Upon knocking gently at the gate, a brother, considerately stationed for that purpose by the Prior, opened it, and acquainted him that the brethren were to be engaged in the choir till daybreak, praying Heaven to forgive to the community the various scandals which had that evening taken place among them.

The worthy friar offered Quentin permission to attend their devotions, but his clothes were in such a wet condition that the young Scot was obliged to decline the opportunity, and request permission, instead, to sit by the kitchen fire, in order to his attire being dried before morning, as he was particularly desirous that the Bohemian, when they should next meet, should observe no traces of his having been abroad during the night. The friar not only granted his request, but afforded him his own company, which fell in very happily with the desire which Durward had to obtain information concerning the two routes which he had heard mentioned by the Bohemian in his conversation with the lanzknecht. The friar, entrusted upon many occasions with the business of the convent abroad, was the person in the fraternity best qualified to afford him the information he requested, but observed that, as true pilgrims, it became the duty of the ladies whom Quentin escorted, to take the road on the right side of the Maes, by the Cross of the Kings, where the blessed relics of Caspar, Melchior, and Balthasar (as the Catholic Church has named the eastern Magi who came to Bethlehem with their offerings) had rested as they were transported to Cologne, and on which spot they had wrought many miracles.

Quentin replied that the ladies were determined to observe all the holy stations with the utmost punctuality, and would certainly visit that of the Cross, either in going to or from Cologne, but they had heard reports that the road by the right side of the river was at present rendered unsafe by the soldiers of the ferocious William de la Marck.

"Now may Heaven forbid," said Father Francis, "that the Wild Boar of Ardennes should again make his lair so near us! -- Nevertheless, the broad Maes will be a good barrier betwixt us, even should it so chance."

"But it will be no barrier between my ladies and the marauder, should we cross the river, and travel on the right," answered the Scot.

"Heaven will protect its own, young man," said the friar, "for it were hard to think that the Kings of yonder blessed city of Cologne, who will not endure that a Jew or infidel should even enter within the walls of their town, could be oblivious enough to permit their worshippers, coming to their shrine as true pilgrims, to be plundered and misused by such a miscreant dog as this Boar of Ardennes, who is worse than a whole desert of Saracen heathens, and all the ten tribes of Israel to boot."

Whatever reliance Quentin, as a sincere Catholic, was bound to rest upon the special protection of Melchior, Caspar, and Balthasar, he could not but recollect that the pilgrim habits of the ladies being assumed out of mere earthly policy, he and his charge could scarcely expect their countenance on the present occasion, and therefore resolved, as far as possible, to avoid placing the ladies in any predicament where miraculous interposition might be necessary, whilst, in the simplicity of his good faith, he himself vowed a pilgrimage to the Three Kings of Cologne in his own proper person, provided the simulate design of those over whose safety he was now watching, should be permitted by those reasonable and royal, as well as sainted personages, to attain the desired effect.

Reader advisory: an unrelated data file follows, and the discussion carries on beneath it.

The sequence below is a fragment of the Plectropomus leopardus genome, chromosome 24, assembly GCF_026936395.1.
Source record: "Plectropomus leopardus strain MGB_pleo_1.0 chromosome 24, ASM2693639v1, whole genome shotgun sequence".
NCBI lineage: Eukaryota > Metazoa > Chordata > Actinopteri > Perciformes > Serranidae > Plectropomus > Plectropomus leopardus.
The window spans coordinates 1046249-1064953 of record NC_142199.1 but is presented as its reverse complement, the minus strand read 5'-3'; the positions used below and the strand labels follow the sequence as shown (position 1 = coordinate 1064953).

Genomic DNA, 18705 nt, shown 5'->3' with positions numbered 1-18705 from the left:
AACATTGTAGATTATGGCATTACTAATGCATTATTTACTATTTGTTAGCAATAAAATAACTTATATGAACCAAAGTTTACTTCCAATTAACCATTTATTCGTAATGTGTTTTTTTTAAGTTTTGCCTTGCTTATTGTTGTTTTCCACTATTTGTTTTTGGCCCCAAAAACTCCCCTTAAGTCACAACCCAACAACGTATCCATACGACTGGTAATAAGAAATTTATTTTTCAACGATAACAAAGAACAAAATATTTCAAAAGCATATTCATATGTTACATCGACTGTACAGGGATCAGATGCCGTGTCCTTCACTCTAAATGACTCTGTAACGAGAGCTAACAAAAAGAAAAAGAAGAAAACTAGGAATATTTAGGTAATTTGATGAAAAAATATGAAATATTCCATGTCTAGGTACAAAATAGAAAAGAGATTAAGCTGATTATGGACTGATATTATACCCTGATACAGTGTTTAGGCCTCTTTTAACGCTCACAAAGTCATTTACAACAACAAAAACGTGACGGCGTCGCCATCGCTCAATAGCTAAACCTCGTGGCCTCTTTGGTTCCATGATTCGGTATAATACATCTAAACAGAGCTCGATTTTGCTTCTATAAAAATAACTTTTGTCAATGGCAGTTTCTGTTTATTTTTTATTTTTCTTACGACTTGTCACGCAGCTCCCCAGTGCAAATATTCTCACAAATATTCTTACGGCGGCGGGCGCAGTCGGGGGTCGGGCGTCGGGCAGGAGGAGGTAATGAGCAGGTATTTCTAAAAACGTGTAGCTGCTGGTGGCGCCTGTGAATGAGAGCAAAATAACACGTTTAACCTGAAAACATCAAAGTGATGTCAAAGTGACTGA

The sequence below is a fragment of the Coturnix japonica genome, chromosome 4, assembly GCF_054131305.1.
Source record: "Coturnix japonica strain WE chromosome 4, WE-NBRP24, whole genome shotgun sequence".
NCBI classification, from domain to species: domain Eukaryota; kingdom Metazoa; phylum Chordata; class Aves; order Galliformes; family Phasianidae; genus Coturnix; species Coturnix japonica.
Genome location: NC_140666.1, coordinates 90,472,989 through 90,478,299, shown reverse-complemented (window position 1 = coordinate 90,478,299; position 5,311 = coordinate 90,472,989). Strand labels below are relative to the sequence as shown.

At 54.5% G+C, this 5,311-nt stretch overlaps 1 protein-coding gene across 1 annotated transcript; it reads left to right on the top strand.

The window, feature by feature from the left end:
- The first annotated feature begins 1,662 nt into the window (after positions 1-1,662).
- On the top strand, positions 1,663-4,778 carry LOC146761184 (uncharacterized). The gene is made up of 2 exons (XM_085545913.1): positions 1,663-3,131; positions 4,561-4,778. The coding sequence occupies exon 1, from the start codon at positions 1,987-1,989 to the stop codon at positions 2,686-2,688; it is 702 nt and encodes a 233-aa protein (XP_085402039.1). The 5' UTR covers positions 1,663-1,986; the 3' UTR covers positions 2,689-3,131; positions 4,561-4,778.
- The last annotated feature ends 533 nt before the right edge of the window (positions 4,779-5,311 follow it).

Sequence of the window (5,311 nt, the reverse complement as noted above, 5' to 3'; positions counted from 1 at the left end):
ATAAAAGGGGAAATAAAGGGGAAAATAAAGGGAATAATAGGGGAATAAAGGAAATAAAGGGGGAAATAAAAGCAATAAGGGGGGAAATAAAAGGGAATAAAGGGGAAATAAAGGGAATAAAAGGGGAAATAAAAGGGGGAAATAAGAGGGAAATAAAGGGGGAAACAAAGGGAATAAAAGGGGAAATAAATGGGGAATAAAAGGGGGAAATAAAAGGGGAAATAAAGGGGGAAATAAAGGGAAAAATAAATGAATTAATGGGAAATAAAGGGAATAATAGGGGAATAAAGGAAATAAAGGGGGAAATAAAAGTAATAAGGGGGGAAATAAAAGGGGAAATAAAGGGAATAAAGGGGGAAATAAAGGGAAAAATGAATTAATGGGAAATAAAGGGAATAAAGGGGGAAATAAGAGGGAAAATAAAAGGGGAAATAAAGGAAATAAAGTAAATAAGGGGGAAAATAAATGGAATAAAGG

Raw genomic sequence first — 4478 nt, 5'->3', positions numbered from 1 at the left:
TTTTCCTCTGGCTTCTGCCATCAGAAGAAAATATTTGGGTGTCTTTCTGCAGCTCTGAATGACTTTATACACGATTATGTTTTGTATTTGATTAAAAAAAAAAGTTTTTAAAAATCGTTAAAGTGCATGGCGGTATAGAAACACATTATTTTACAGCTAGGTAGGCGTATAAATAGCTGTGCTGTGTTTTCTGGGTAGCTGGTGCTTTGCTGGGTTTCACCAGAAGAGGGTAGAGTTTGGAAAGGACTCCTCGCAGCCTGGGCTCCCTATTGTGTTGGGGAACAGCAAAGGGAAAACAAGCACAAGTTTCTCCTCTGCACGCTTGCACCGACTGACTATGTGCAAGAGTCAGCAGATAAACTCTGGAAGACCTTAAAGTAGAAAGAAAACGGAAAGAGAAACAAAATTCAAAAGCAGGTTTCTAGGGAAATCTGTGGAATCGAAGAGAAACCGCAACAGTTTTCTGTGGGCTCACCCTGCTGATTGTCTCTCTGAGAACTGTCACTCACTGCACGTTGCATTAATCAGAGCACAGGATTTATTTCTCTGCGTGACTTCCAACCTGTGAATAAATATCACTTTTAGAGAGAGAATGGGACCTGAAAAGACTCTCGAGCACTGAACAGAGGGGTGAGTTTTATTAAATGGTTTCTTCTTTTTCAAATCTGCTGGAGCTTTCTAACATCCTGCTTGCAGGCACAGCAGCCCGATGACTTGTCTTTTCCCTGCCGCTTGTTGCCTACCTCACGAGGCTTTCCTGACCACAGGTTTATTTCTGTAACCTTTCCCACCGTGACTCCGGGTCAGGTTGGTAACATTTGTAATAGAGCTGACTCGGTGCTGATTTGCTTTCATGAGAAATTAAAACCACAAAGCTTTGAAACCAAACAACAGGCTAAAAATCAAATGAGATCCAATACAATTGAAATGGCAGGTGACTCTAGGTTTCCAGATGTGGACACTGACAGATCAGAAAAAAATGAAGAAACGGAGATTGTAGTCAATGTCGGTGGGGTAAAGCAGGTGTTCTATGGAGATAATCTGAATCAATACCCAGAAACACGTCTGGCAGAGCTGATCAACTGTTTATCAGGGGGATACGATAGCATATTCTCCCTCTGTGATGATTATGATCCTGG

That he might enter into this obligation with all solemnity, he requested the friar to show him into one of the various chapels which opened from the main body of the church of the convent, where, upon his knees, and with sincere devotion, he ratified the vow which he had made internally. The distant sound of the choir, the solemnity of the deep and dead hour which he had chosen for this act of devotion, the effect of the glimmering lamp with which the little Gothic building was illuminated -- all contributed to throw Quentin's mind into the state when it most readily acknowledges its human frailty, and seeks that supernatural aid and protection which, in every worship, must be connected with repentance for past sins and resolutions of future amendment. That the object of his devotion was misplaced, was not the fault of Quentin, and, its purpose being sincere, we can scarce suppose it unacceptable to the only true Deity, who regards the motives, and not the forms of prayer, and in whose eyes the sincere devotion of a heathen is more estimable than the specious hypocrisy of a Pharisee.

Having commended himself and his helpless companions to the Saints, and to the keeping of Providence, Quentin at length retired to rest, leaving the friar much edified by the depth and sincerity of his devotion.

你是说那粗鲁的护林兵?那被识破了的奸细?

你可别去碰他,

你斗不过这样一些乡下佬。

本·约翰《罗宾汉的故事》

昆丁冲出寺院时,发现那波希米亚人正在飞快地向远处跑去,还可以在月色底下老远看见他那黑色的人影以挨了抽打的野狗般的奔跑速度迅猛地穿过村庄的街道,又越过更远处的一片平坦的草地。

“我这伙计跑得很快,”昆丁寻思道,“不过他还得跑得更快些,才能躲过在格兰一呼拉金的石南地上奔跑过的最快的飞毛腿。”

这位苏格兰山地人幸好没披斗篷,没戴铠甲,所以他能以在家乡的山谷里堪称冠军的速度向前奔去。尽管那波希米亚人也跑得很快,但昆丁仍能很快赶上他。然而,赶上他并不是他的目的。他认为更重要的是监视海拉丁的行动,而不是阻止他的行动。看到那波希米亚人正按他预定的路线坚持不停地跑下去,他就感到更有这个必要,因为在被强行驱逐出寺院的激动消失以后,他还继续向前跑,似乎说明他这种快跑别有目的,而不像是半夜时分被别人从一个好的住处突然赶出来,只得另觅住处的样子。他甚至不回头望望。正因为如此,达威特才有可能悄悄跟在他后面不被觉察。最后,那波希米亚人越过草地,来到一条两旁栽有梢木树和柳树的小溪边。昆丁看见他停了下来,轻轻吹了一声号角,接着便听见不远处有人吹口哨向他回应。

“这是约好的,”昆丁想到,“我要不要走近些,听听他们讲些什么呢?我得小心,否则脚步声和穿过树枝时的瑟瑟声就会暴露我自己。圣安德鲁在上,我得把他们当作格兰一依斯拉的糜鹿那样来靠近他们——要让他们知道,我并没有白白掌握森林知识。那是两个人影碰在一起。这么说,他们有两个人——要是我被发现,而他们很可能意图不良的话,那我就倒霉了,伊莎贝尔伯爵小姐就将失去她可怜的朋友了!得,要是我不能为了她而准备好对付一打子敌人,那我也配不上称作她的朋友。我不是已经和法国最优秀的骑士杜诺瓦交过锋了吗?难道我还怕一两个流浪汉不成?呸!上帝和圣安德鲁助我的话,他们会发现我这个人既勇敢又机警。”

下定决心之后,我们的朋友便带着惯于在森林中生活而获得的某种警觉踏进小溪。小溪水深不一,有时刚没过脚背,有时深及双膝。他偷偷地向前走去,身子藏在岸边的垂柳中,脚步声则被那潺潺的水声掩盖住。(过去我们自己也以这种方式接近醒着的老鸦,去掏它的窝。)年轻的苏格兰人就这样悄悄向他们走去,直到他清晰地听见他要监视的对象的说话声。但他还听不清他们所讲的话。他正好是站在一株大的柳树几乎拂着水面的树枝底下。于是他抓住一根粗枝,运用他的敏捷、灵巧和气力,借助树枝一下子爬上了大树,坐在树枝中央,毫无被发现之虞。